Published on 06/22/06

Help landscape plants cope with deepening drought

By Gary L. Wade
University of Georgia

People throughout Georgia are facing restrictions on outdoor water use now. Before the panic strikes in your yard, here are a number of things you can do to help your plants make the best use of the water they have.

First, make sure they have a generous supply of mulch over their roots. Use 3 to 5 inches of mulch to help prevent evaporation and hold moisture in the soil.

Fine-textured mulches, such as pine straw, pine bark mininuggets and shredded hardwood mulch, conserve moisture better than coarse-textured mulches. Mulch as large an area under the plant as you can. The roots of established woody ornamentals extend two to three times the canopy spread.

Avoid fertilizing plants during times of watering restrictions. Fertilizers stimulate tender new growth that has a high demand for water. They're also, chemically, salts. They can dehydrate roots and make drought stress even worse.

Set priorities

Concentrate watering selectively on plants that show signs of moisture stress. Some plants will wilt, while others will turn blue-green. Still others will show marginal leaf scorching, or entire branches may die back.

Plants like dogwood, azaleas, hydrangeas, viburnums and Japanese maples are among the first trees and shrubs to show moisture stress in the landscape. So when you can water, attend to these plants first. Give priority, too, to trees and shrubs planted within the past four months.

Most healthy, well-established trees and shrubs, like oaks, pines, junipers and hollies, have extensive roots that find water in the soil. They can survive weeks without extra water.

Kindest cuts

If wilting or dieback becomes severe, you may have to cut back plants. With fewer leaves demanding water, the plants can do a better job of conserving their internal moisture.

I recently cut back a Shasta viburnum and oakleaf hydrangea in my landscape within 10 inches of the ground because they were reaching the permanent wilting point, and I couldn't meet their daily water needs. These plants will thank me later when the rains return and abundant new growth emerges.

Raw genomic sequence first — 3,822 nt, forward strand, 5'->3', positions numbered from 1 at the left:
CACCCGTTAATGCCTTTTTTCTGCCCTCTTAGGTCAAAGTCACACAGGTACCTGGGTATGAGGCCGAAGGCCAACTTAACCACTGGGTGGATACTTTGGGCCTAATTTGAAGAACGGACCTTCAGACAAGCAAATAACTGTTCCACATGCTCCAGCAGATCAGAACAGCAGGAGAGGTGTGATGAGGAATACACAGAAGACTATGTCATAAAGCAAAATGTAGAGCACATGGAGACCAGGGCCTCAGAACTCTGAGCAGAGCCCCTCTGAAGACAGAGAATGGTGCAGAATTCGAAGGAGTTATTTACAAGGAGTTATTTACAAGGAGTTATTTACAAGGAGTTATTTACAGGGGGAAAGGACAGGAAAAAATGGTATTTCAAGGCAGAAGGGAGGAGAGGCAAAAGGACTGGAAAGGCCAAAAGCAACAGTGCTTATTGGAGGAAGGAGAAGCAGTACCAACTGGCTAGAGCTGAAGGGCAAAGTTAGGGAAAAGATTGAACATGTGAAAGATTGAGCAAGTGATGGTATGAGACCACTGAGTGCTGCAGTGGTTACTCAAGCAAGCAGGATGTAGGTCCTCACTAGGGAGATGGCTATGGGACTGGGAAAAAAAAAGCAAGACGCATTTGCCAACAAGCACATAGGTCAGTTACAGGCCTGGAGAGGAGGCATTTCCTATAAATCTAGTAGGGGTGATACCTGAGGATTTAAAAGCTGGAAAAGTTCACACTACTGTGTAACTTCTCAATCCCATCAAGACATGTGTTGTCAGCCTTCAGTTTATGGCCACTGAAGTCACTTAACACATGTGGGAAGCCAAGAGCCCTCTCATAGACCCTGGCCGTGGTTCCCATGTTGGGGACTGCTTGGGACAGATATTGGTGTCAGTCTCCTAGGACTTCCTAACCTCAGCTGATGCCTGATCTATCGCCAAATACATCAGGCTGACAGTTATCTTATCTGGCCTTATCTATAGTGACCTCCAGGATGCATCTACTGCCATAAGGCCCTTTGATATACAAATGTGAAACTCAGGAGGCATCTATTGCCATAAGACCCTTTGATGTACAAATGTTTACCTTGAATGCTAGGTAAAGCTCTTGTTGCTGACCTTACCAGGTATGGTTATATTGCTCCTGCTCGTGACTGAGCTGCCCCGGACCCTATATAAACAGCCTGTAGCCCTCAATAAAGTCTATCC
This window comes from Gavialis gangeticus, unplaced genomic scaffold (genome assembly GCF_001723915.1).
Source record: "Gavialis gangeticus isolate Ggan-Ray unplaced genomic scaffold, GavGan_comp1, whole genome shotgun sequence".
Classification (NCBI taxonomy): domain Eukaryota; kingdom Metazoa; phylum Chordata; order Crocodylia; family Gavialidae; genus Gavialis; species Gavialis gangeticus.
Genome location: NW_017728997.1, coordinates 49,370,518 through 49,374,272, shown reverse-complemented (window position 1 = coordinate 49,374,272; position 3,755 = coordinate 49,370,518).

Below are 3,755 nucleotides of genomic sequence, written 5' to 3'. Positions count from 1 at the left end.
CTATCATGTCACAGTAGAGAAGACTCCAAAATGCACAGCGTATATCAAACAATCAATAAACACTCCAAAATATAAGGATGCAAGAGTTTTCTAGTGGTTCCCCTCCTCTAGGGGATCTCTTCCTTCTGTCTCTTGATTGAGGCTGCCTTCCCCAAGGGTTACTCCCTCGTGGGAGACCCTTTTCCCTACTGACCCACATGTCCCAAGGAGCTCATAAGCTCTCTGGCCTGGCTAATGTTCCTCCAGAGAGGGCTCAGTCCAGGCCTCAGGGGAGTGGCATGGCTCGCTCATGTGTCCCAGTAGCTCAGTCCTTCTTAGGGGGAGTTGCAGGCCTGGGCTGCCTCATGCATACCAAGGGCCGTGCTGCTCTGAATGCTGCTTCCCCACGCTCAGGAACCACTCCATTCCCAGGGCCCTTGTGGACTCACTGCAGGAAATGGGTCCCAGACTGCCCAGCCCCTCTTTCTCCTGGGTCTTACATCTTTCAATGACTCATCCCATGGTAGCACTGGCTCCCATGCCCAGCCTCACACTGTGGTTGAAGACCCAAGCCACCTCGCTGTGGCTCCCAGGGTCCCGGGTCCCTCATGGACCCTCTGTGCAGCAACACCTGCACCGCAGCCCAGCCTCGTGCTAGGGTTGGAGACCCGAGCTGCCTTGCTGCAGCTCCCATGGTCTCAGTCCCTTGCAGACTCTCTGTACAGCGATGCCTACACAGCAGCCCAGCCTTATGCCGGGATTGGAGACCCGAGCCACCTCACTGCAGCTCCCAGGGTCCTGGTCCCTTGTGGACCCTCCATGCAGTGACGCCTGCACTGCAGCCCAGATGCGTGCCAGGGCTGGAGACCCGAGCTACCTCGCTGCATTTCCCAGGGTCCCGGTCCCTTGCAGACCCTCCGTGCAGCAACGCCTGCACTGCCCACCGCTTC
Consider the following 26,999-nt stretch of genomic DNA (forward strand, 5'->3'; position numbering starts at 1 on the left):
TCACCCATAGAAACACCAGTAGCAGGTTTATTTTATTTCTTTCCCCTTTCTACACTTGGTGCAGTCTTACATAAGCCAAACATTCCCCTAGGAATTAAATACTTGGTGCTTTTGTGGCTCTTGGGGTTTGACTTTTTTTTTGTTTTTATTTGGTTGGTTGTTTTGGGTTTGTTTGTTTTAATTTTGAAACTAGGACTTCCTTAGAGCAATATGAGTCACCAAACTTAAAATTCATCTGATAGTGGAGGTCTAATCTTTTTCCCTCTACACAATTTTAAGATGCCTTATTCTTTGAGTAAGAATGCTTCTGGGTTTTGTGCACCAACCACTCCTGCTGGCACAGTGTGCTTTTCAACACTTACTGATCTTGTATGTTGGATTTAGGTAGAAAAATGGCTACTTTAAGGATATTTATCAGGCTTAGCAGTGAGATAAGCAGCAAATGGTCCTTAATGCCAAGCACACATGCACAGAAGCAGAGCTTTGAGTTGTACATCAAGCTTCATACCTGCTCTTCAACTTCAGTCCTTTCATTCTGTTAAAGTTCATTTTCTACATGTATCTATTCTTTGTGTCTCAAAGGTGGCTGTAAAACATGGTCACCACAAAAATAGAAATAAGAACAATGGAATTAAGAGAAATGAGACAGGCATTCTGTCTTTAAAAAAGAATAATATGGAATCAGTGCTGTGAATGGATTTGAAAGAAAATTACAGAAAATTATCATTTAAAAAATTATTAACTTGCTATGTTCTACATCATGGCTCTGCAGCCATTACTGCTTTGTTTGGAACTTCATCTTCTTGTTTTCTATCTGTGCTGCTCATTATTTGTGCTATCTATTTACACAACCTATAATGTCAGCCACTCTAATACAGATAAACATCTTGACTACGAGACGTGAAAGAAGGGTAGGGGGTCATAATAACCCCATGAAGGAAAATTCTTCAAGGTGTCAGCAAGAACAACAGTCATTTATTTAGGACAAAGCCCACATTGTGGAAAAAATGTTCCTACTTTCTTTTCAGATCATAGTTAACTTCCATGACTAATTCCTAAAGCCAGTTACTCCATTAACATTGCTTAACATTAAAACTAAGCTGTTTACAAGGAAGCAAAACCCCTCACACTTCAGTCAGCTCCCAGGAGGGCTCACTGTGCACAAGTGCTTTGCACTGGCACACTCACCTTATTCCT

When you can water, use a handheld hose or sprinkling can to direct water to the roots. Give the water time to sink into the soil, then water again slowly. Drip irrigation or ooze hose are other good ways to water slowly. Let the water penetrate the ground and not run off.

Annual and perennial plants have shallow roots and are among the first landscape plants to show moisture stress. If daily wilting becomes progressively worse and you can't meet their water needs, cut them back to half their size to help them conserve moisture. Make sure they're well mulched, too.

Move container plants to shaded areas to help them conserve moisture. And add a layer of mulch to the pots' surface to prevent evaporative water loss.

Night shift

Water at night, between 9 p.m. and 9 a.m. The reason watering is prohibited between 10 a.m. and 4 p.m. is not just to conserve water during peak use. As much as half of the water you apply to your landscape during the day is lost to evaporation. It does the plants little good. Watering at night time won't encourage diseases, either, since the foliage is usually wet anyway from the dew.

Remember that annuals can always be replaced. When you have to decide between having flowers and having water for cooking, bathing or cleaning, let the flowers go.

When times get tough, though, gardeners get creative. If you know a good water-saving technique, pass it along to your neighbor. Water is a resource we can't live without, so make every drop count.

More information on water-wise landscaping techniques is in these University of Georgia Cooperative Extension publications on the Web:

(Gary Wade is a Cooperative Extension horticulturist with the University of Georgia College of Agricultural and Environmental Sciences.)

Gary Wade is a Cooperative Extension horticulturist with the University of Georgia College of Agricultural and Environmental Sciences.